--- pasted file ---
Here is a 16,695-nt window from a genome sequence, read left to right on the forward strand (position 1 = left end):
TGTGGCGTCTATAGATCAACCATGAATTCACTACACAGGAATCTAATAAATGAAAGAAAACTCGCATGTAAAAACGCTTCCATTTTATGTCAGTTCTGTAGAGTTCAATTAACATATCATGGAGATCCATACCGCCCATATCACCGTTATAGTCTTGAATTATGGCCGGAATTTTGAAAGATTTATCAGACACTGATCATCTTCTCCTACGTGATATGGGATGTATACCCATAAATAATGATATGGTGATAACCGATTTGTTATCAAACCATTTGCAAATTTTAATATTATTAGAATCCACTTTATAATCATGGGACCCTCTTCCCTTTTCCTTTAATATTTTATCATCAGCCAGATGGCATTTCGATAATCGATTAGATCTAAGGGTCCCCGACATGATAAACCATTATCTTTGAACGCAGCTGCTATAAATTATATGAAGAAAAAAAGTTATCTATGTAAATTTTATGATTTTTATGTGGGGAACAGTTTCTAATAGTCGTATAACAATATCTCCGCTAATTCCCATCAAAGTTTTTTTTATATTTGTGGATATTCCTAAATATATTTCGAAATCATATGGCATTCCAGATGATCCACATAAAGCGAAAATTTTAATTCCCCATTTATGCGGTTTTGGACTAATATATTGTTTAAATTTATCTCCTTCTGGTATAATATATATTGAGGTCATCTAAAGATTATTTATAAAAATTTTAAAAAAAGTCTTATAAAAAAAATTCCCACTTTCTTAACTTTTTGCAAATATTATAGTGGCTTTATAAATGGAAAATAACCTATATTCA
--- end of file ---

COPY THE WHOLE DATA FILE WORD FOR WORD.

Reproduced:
Here is a 16,695-nt window from a genome sequence, read left to right on the forward strand (position 1 = left end):
TGTGGCGTCTATAGATCAACCATGAATTCACTACACAGGAATCTAATAAATGAAAGAAAACTCGCATGTAAAAACGCTTCCATTTTATGTCAGTTCTGTAGAGTTCAATTAACATATCATGGAGATCCATACCGCCCATATCACCGTTATAGTCTTGAATTATGGCCGGAATTTTGAAAGATTTATCAGACACTGATCATCTTCTCCTACGTGATATGGGATGTATACCCATAAATAATGATATGGTGATAACCGATTTGTTATCAAACCATTTGCAAATTTTAATATTATTAGAATCCACTTTATAATCATGGGACCCTCTTCCCTTTTCCTTTAATATTTTATCATCAGCCAGATGGCATTTCGATAATCGATTAGATCTAAGGGTCCCCGACATGATAAACCATTATCTTTGAACGCAGCTGCTATAAATTATATGAAGAAAAAAAGTTATCTATGTAAATTTTATGATTTTTATGTGGGGAACAGTTTCTAATAGTCGTATAACAATATCTCCGCTAATTCCCATCAAAGTTTTTTTTATATTTGTGGATATTCCTAAATATATTTCGAAATCATATGGCATTCCAGATGATCCACATAAAGCGAAAATTTTAATTCCCCATTTATGCGGTTTTGGACTAATATATTGTTTAAATTTATCTCCTTCTGGTATAATATATATTGAGGTCATCTAAAGATTATTTATAAAAATTTTAAAAAAAGTCTTATAAAAAAAATTCCCACTTTCTTAACTTTTTGCAAATATTATAGTGGCTTTATAAATGGAAAATAACCTATATTCA